Monday, September 14, 2015

Ten Minute Freewrites - Prompt #5 Autobiography

Hello friends and welcome to another edition of...

Ten Minute Freewrites


This one isn't quite a prompt driven freewrite, at least not based off of an image prompt. Instead, this is a freewrite based off of a writing assignment my students will be doing very soon. Autobiography! I make my students do a more story based autobiography, so I like to have examples from my own life for them to see what I'm looking for. Today I'll be sharing the latest of those examples. Enjoy!

Snakes on a Porch

"Yup. That's a rattlesnake all right."
My husband and I stood at the door of my mother's house, staring at the tiny coiled animal guarding the front door. The evening stars and crescent moon bathed the dark street in a little light, though the patio light outshone them all, and had likely attracted our new friend.
Mom was out of town and she had asked us to come house sit for her and care for the Blackmon Zoo, as it was often called. Seven cats, three dogs, a fish, and the myriad of hummingbirds and seed-eating birds she attracted every year to her back yard. It was almost a full time job, and it wasn't going to take care of itself. But before we could begin our new jobs as zookeepers, we had to brave the obstacle before us.
Summertime in Calimesa attracted all kinds of critters. Tarantulas, killdeer birds, nighttime frogs, humongous houseflies. . . anything imaginable. But one of the more dangerous creatures were rattlesnakes. Baby rattlers were the most deadly.
And as luck would have it, a baby rattler had taken up residence on Mom's front porch.
"What do we do?" I asked my husband, Joe.
Joe shook his head. "I don't know. Is it even alive?"
We retrieved the shovel from the backyard and poked the brand new Welcome mat garnishing the concrete patio. The rattlesnake wasn't happy and gave the spade a nice, friendly warning strike.
"Yup. It's alive," Joe quipped.
We called Animal Control. All we got was a recorded message kindly letting us know that Animal Control closed for business over an hour ago.
"Now what?" I asked.
Joe pondered a moment, then looked up the number for Calimesa Police and gave it a ring. The receptionist was very kind and she promised to send a patrol car our way within the hour. We sat on the curb and waited.
Twenty minutes later our patrol car arrived. . . with two more patrol cars in tow. Apparently Thursday nights are slow nights in Calimesa.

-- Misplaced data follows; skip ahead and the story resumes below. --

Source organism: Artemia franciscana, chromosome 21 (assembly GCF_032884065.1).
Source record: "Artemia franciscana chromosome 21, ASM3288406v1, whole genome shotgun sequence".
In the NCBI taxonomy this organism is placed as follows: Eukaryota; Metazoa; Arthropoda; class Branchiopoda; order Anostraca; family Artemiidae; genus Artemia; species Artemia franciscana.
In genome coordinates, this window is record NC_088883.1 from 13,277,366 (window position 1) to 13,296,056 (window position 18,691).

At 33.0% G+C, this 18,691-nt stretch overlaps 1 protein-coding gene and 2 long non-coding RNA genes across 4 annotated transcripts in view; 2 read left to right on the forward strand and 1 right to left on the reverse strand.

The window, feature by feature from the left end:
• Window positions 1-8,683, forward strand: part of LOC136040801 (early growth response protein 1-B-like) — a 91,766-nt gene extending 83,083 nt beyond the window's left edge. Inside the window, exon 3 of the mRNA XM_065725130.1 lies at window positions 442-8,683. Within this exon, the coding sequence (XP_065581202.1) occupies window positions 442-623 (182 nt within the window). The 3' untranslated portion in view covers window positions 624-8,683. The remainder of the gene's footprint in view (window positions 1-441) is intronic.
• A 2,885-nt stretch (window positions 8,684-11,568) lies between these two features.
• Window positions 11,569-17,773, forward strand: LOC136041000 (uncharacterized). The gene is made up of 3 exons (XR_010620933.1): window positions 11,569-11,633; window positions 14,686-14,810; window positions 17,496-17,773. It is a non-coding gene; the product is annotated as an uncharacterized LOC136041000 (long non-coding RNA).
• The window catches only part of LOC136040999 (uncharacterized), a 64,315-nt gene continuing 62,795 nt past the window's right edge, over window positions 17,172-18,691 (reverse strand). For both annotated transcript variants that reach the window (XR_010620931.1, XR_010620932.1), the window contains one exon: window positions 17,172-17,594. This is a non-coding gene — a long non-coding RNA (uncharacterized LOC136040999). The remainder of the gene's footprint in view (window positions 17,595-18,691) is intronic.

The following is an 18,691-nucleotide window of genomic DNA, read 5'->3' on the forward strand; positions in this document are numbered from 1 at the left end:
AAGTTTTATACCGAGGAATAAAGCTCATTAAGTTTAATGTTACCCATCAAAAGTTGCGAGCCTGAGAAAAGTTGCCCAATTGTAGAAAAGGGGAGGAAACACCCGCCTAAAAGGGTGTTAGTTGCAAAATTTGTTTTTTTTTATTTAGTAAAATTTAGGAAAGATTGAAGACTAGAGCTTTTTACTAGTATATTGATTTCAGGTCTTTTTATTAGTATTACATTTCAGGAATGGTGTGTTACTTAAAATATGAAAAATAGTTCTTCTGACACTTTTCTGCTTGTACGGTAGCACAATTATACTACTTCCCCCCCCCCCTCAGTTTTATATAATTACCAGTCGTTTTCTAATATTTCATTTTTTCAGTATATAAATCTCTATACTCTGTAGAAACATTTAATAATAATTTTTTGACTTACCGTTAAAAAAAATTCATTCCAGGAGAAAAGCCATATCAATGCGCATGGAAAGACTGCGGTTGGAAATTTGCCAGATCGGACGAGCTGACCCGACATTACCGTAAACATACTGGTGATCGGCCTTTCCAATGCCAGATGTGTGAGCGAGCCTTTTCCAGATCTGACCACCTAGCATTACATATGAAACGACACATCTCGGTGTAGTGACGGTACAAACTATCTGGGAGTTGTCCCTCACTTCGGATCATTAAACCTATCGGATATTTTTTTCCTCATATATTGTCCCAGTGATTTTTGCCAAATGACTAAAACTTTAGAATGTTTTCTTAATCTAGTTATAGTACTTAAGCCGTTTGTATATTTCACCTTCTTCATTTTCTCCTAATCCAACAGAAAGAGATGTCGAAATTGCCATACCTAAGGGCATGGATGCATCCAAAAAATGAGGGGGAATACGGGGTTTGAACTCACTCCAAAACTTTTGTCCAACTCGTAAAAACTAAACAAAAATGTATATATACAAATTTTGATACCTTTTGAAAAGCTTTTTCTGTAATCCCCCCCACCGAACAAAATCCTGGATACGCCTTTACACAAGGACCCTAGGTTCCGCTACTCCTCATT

The lead police car pulled up next to the house and the sheriff got out. He shook Joe's hand and led his small patrol to the front porch. One policemen pulled out his gun and for a brief, terrifying moment, I thought he was going to shoot the snake. Instead, he activated the flashlight mount on the pistol and flashed it around the porch.
"Yup, that's a rattler all right," he said. "Do you folks have a shovel? We'll take his head off nice and clean."
I shivered. "Uh, yeah, I'll go grab it."
"Wait a minute, James," another policeman said. He pulled out something from his belt. "We get a lot of rattlers this time of year. Let's see if there's other methods of getting rid of the little buggers." He pulled his partner back a ways and moved forward with the device in his hand. I craned my neck for a glance at the object.
He held a can of pepper spray. It took all my will power not to burst out laughing.
The officer got as close as he dared to the snake and unloaded the pepper spray. The snake rolled around on the patio, hissing and rattling, desperate to escape the onslaught. It coiled around and tried snapping a few times at the can, but our brave officer courageously leapt back any time the snake opened its mouth.
Payload delivered, we stood back and watched the results. Five minutes later and the snake hadn't moved or changed, though to say it was angry would be the understatement of the century. The rattle hadn't stopped moving since.
"Damn," the officer said. "No dice."
"Get a shovel," the first officer said. "And let's not waste any more resources on useless experiments, shall we Bob?"
Joe picked up the discarded shovel and passed it to the officer. One well aimed attack later and the snake was neatly beheaded. Well, when I say "neatly," I mean "guts spewed out all over Mom's patio in a colorful display of barbarianism." Joe walked around the side of the house to get the hose.
"Hey, James, check this out." Officer Bob pulled out his phone, tilted it high above his head, and took a selfie of him with the headless snake. "Like a prize hunter, huh?"
"Bob, put that damn phone away and toss that snake into the trash for these fine folks," Officer James said. He turned to me. "Sorry, ma'am. It's been a slow night."
As if that wasn't obvious.
The policemen kindly dropped the snake's remains in the bin on the side of the house. Officer James shook Joe's hand again and the patrol left in a silent parade. Joe hosed the snake guts off the patio, washing away the only evidence of our escapade with our funny snake friend.
I watched Joe wash the patio clean with a frown. "There's got to be a moral to this story," I muttered.
"Yeah," Joe concurred. "When you find a snake on your front porch and Animal Services isn't available, call the fire department."

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Remember guys that this is a piece of CREATIVE NONFICTION. I don't actually remember the names of all the officers, though most of the events that I wrote about did take place.

I hope you enjoyed the story! What important autobiographical story can you share?